A so-called ‘super grand’ coalition made up of Fine Gael, Fianna Fáil, and the Green Party is being proposed in a bid to deny Sinn Féin power.
While both Fine Gael and Fianna Fáil are prepared to initially sit back and allow Sinn Féin attempt to form a government, it is being suggested that such a three-way government would reflect the reality that 75% of voters voted to keep Sinn Féin out of office.
While there is a strong desire throughout Fine Gael to leave office and go into opposition, several leading figures said the journey out of government is not straightforward without risking a second general election.
Fianna Fáil leader Micheál Martin has so far ruled out any prospect of a deal with Sinn Féin or Fine Gael.
He is likely to come under increasing pressure to back down on his stance relating to one or other party if he wants to fulfil his wish of becoming the next taoiseach.
Ahead of the Dáil’s return on Thursday week, negotiations will begin between Sinn Féin and other left-leaning parties today to begin exploring how a government may be formed.
The party’s team of negotiators, led by Pearse Doherty along with Matt Carthy, Eoin Ó Broin, and Louise O’Reilly, will first meet with representatives from Solidarity People Before Profit and the Green Party, with further meetings expected with the Social Democrats and the Labour Party as the week progresses.
Divisions within Fianna Fáil over the possibility of a potential power deal with Sinn Féin were again evident ahead of a meeting of the reduced parliamentary party meeting tomorrow in Leinster House.
Fianna Fáil justice spokesman Jim O’Callaghan warned that Sinn Fein’s manifesto election promises, if implemented, would “turn the country into Venezuela”.
Mr O’Callaghan said there was “no purpose in going through the charade of talks” with Sinn Féin about coalition options.
“No one voted to compel Fianna Fáil to go into government with Sinn Féin,” he said, adding that its voters would be “annoyed” if the party did so.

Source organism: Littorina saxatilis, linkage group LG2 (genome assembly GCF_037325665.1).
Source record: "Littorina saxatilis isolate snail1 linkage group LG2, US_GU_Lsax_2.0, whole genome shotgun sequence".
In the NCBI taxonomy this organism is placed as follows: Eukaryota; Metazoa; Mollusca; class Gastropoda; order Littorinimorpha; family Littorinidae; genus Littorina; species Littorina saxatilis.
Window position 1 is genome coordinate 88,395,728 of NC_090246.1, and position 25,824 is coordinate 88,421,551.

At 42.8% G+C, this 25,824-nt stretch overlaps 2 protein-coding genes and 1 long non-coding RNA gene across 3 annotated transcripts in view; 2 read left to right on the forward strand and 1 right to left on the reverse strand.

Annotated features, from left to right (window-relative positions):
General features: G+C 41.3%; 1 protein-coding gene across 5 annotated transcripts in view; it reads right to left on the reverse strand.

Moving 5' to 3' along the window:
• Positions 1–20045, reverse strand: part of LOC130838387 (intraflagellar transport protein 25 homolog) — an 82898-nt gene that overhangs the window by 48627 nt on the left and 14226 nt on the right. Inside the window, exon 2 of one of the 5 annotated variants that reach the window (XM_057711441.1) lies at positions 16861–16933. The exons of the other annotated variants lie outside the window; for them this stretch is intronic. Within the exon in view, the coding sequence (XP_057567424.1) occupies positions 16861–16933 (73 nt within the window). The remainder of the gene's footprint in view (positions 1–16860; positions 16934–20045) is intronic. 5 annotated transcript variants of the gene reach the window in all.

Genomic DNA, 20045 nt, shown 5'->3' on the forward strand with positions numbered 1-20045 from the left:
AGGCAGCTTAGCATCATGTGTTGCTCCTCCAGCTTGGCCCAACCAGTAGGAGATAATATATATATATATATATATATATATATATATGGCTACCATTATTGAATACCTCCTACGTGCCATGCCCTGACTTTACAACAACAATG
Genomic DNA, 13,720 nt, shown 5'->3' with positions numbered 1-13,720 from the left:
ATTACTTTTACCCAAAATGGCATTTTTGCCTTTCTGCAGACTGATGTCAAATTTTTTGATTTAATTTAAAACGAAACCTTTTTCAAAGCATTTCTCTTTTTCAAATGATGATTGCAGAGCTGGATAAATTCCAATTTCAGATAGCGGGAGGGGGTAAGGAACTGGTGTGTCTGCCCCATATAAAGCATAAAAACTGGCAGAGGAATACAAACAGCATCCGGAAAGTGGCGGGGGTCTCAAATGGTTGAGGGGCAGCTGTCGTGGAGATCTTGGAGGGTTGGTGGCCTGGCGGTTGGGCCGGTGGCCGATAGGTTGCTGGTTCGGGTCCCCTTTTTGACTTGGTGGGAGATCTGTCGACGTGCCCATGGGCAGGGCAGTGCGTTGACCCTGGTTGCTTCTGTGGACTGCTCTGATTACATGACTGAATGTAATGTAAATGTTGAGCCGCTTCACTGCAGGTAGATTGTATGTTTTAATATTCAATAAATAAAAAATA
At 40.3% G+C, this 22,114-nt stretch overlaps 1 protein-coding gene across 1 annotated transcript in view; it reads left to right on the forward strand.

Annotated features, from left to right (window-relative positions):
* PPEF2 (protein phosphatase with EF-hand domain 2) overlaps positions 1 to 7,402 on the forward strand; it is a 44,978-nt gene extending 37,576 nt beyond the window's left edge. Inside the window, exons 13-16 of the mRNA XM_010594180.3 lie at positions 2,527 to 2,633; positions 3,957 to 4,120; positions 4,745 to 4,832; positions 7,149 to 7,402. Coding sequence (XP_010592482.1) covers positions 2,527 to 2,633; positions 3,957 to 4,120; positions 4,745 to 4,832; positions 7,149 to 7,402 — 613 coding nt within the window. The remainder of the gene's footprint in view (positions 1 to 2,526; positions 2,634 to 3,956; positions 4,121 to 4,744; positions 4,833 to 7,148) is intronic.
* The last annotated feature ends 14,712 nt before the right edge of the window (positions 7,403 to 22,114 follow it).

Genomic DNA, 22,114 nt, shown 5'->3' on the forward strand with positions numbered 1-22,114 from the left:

Mr O’Callaghan said he would refuse to serve in a government involving Sinn Féin, if the opportunity arose. He would sit on the Fianna Fáil backbenches instead, he told RTE.
Timmy Dooley, who lost his seat in Clare, said he did not know if there is an appetite to work with Sinn Féin.
“There has to be a compromise if there is to be a government. I think all party leaders should sit down and talk,” he said.
Earlier, Sligo-Leitrim TD Marc MacSharry said talks between both sides “may well take place” but this did not mean a coalition.
Meanwhile, Social Democrats co-leader Róisín Shortall has played down concerns about Sinn Féin’s past.
“It is not about personalities and it shouldn’t be about the past either,” she said about expected talks between her party and Sinn Féin and any coalition plan.
Nonetheless, she said Sinn Féin TD David Cullinane’s chanting of “Up the ‘Ra” — caught on camera this week in Waterford — was concerning and “unsavoury”.
The Green Party will also meet with Sinn Féin today and lay down its bottom lines for sharing power, while Labour will also hold its first post-election meeting.
Speaking at Sinn Féin headquarters in north inner-city Dublin yesterday, Mr Doherty said he welcomed the fact Mr Martin has apparently softened his stance towards a Fianna Fáil coalition with Sinn Féin, adding that “they have now recognised that this election has changed everything”.
“We won this election,” he said. “The people came out in their hundreds of thousands to say they want Sinn Fein, and we have smashed through that barrier that has seen two parties dominate the stage for the past 100 years.”